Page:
Monday, July 12, 2010

What's a Migrash? I can't tell you, ha ha ha...

Mar Yaakov haMizrachi, Esq, gave a fascinating talk at Seudah Shlishit this week in Silver Spring, on the Migrash (open space) around the Levite cities, and what that tells us about the Torah's view of cities.

I also gave a talk about migrash at Shaleshudis, but it was not so involved, mostly explaining Shadal's (Samuel David Luzzatto, mid-19th century) attempt to understand what the Migrash was, somewhat textualist.

I recently acquired a Mendelssohn Bamidbar, pub. Wien, 1846, which came with Shadal in the back. So I was looking through it and came across his comments on 35:4-5, the migrash around the Levite cities - is it 1000 or 2000 amot?

He starts out with a long harangue about anyone who thinks it's an example of scribal error for lower criticism has rocks in their head (reikei moach).

Shadal even quotes from a "de Rossi" in Latin to demonstrate that editors tend to smooth out inconsistencies, rather than introduce them, although the online version doesn't have the Latin passage. Ah, this must the Christian Hebraist Bernardo de Rossi from the intro to his "Variae lectionis." He also quotes a couple of other Christian commentators who attempt to reconcile the 1000 vs. 2000 apparent contradiction.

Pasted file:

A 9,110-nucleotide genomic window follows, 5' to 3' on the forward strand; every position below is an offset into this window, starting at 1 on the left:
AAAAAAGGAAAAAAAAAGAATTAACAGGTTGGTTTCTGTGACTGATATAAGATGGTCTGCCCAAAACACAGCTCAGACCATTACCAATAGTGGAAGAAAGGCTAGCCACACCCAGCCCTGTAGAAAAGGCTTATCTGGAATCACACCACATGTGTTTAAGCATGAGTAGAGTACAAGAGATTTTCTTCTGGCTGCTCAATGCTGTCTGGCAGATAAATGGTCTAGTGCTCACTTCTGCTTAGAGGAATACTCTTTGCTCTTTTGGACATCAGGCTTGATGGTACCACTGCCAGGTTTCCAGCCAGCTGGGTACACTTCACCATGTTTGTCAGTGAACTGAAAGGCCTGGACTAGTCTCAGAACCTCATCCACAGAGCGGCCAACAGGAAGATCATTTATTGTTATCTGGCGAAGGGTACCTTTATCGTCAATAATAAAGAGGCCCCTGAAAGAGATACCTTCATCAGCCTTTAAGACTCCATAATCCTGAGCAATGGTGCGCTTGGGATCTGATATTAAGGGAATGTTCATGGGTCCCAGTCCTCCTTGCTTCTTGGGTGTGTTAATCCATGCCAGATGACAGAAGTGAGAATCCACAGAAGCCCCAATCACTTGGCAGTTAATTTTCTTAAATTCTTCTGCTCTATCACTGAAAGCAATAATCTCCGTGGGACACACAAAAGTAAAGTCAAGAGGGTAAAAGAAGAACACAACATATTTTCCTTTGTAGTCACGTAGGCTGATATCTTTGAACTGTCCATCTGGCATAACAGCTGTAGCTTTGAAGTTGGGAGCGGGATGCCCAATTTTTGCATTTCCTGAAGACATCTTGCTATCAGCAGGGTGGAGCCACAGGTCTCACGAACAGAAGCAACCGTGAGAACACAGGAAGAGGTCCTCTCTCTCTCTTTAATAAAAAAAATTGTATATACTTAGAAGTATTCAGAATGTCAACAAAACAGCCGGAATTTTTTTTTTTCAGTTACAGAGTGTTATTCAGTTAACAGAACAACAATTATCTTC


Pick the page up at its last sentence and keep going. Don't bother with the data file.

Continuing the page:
To summarize,
  • Rashi said that it was a Migrash of 2000 cubits = 1000 empty + 1000 for crops. Based on a braita in B. Eruvin 56b.
  • Ramban, attempting to work out a pshat directly from the text, says the city is 1000 square and the migrash fills out to the edges of a 2000x2000 square, so the migrash itself is only 500 cubits wide.
  • Rambam says 2000+1000=3000, based on an alternate version of the braita quoted in M. Sota 26b.
  • Shadal says that his opinion is most like Rashi, in that the migrash was 2000 amot wide, with 1000 inside the city wall, and 1000 more outside, but none of it was to be used for crops, only for grazing and storage, based on historic Roman parallels in city planning. E.g. Romulus laid out a "Pomerium" surrounding Rome, partly inside and partly outside the city walls. (Is Pomerium an orchard?)